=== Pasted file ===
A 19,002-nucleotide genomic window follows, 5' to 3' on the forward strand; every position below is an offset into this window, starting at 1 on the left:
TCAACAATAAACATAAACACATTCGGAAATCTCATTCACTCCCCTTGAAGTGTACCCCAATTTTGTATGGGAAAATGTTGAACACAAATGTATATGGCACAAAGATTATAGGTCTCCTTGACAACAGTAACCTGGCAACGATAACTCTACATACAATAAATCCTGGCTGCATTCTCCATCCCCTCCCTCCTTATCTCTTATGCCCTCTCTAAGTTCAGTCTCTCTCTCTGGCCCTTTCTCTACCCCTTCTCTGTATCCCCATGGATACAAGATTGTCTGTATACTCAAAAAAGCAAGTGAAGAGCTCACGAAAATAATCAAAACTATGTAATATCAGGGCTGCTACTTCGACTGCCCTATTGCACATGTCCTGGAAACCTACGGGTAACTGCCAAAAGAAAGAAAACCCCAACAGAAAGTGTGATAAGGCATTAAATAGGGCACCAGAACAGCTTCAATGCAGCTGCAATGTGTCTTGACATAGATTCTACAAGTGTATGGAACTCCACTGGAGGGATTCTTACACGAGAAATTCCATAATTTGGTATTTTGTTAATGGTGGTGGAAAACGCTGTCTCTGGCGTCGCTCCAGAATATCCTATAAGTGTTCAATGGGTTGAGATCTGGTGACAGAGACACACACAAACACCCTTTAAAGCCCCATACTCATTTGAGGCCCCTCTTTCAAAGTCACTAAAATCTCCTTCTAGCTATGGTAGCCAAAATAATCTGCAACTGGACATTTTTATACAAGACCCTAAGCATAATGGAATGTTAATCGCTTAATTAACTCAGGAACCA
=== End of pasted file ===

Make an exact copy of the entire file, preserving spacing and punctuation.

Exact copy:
A 19,002-nucleotide genomic window follows, 5' to 3' on the forward strand; every position below is an offset into this window, starting at 1 on the left:
TCAACAATAAACATAAACACATTCGGAAATCTCATTCACTCCCCTTGAAGTGTACCCCAATTTTGTATGGGAAAATGTTGAACACAAATGTATATGGCACAAAGATTATAGGTCTCCTTGACAACAGTAACCTGGCAACGATAACTCTACATACAATAAATCCTGGCTGCATTCTCCATCCCCTCCCTCCTTATCTCTTATGCCCTCTCTAAGTTCAGTCTCTCTCTCTGGCCCTTTCTCTACCCCTTCTCTGTATCCCCATGGATACAAGATTGTCTGTATACTCAAAAAAGCAAGTGAAGAGCTCACGAAAATAATCAAAACTATGTAATATCAGGGCTGCTACTTCGACTGCCCTATTGCACATGTCCTGGAAACCTACGGGTAACTGCCAAAAGAAAGAAAACCCCAACAGAAAGTGTGATAAGGCATTAAATAGGGCACCAGAACAGCTTCAATGCAGCTGCAATGTGTCTTGACATAGATTCTACAAGTGTATGGAACTCCACTGGAGGGATTCTTACACGAGAAATTCCATAATTTGGTATTTTGTTAATGGTGGTGGAAAACGCTGTCTCTGGCGTCGCTCCAGAATATCCTATAAGTGTTCAATGGGTTGAGATCTGGTGACAGAGACACACACAAACACCCTTTAAAGCCCCATACTCATTTGAGGCCCCTCTTTCAAAGTCACTAAAATCTCCTTCTAGCTATGGTAGCCAAAATAATCTGCAACTGGACATTTTTATACAAGACCCTAAGCATAATGGAATGTTAATCGCTTAATTAACTCAGGAACCA